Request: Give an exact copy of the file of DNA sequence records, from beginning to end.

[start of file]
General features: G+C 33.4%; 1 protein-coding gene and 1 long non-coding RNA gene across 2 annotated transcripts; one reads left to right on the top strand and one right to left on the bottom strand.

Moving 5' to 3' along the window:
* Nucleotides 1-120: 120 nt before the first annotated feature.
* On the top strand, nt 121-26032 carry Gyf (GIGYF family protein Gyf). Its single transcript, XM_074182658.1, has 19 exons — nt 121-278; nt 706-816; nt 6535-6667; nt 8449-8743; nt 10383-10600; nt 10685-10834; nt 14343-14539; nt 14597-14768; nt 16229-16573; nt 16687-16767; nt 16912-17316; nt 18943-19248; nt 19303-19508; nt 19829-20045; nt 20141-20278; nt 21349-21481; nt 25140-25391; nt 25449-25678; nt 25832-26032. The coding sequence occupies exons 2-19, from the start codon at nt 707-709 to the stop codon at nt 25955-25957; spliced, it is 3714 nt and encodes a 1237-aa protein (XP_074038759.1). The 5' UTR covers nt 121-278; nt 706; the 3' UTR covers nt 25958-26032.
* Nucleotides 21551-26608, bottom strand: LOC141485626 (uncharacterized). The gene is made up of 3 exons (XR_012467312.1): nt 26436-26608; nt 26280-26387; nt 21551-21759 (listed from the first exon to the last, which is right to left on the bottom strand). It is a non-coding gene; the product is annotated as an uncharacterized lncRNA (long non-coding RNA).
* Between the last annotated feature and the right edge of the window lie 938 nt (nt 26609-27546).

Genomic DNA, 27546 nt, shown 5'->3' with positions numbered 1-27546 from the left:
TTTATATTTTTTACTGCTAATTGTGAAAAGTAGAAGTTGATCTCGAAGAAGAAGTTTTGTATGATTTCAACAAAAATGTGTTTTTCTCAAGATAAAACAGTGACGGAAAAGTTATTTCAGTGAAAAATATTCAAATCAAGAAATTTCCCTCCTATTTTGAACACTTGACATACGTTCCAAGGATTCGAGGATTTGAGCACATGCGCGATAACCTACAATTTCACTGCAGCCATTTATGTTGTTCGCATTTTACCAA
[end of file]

General features: G+C 33.4%; 1 protein-coding gene and 1 long non-coding RNA gene across 2 annotated transcripts; one reads left to right on the top strand and one right to left on the bottom strand.

Moving 5' to 3' along the window:
* Nucleotides 1-120: 120 nt before the first annotated feature.
* On the top strand, nt 121-26032 carry Gyf (GIGYF family protein Gyf). Its single transcript, XM_074182658.1, has 19 exons — nt 121-278; nt 706-816; nt 6535-6667; nt 8449-8743; nt 10383-10600; nt 10685-10834; nt 14343-14539; nt 14597-14768; nt 16229-16573; nt 16687-16767; nt 16912-17316; nt 18943-19248; nt 19303-19508; nt 19829-20045; nt 20141-20278; nt 21349-21481; nt 25140-25391; nt 25449-25678; nt 25832-26032. The coding sequence occupies exons 2-19, from the start codon at nt 707-709 to the stop codon at nt 25955-25957; spliced, it is 3714 nt and encodes a 1237-aa protein (XP_074038759.1). The 5' UTR covers nt 121-278; nt 706; the 3' UTR covers nt 25958-26032.
* Nucleotides 21551-26608, bottom strand: LOC141485626 (uncharacterized). The gene is made up of 3 exons (XR_012467312.1): nt 26436-26608; nt 26280-26387; nt 21551-21759 (listed from the first exon to the last, which is right to left on the bottom strand). It is a non-coding gene; the product is annotated as an uncharacterized lncRNA (long non-coding RNA).
* Between the last annotated feature and the right edge of the window lie 938 nt (nt 26609-27546).

Genomic DNA, 27546 nt, shown 5'->3' with positions numbered 1-27546 from the left:
TTTATATTTTTTACTGCTAATTGTGAAAAGTAGAAGTTGATCTCGAAGAAGAAGTTTTGTATGATTTCAACAAAAATGTGTTTTTCTCAAGATAAAACAGTGACGGAAAAGTTATTTCAGTGAAAAATATTCAAATCAAGAAATTTCCCTCCTATTTTGAACACTTGACATACGTTCCAAGGATTCGAGGATTTGAGCACATGCGCGATAACCTACAATTTCACTGCAGCCATTTATGTTGTTCGCATTTTACCAA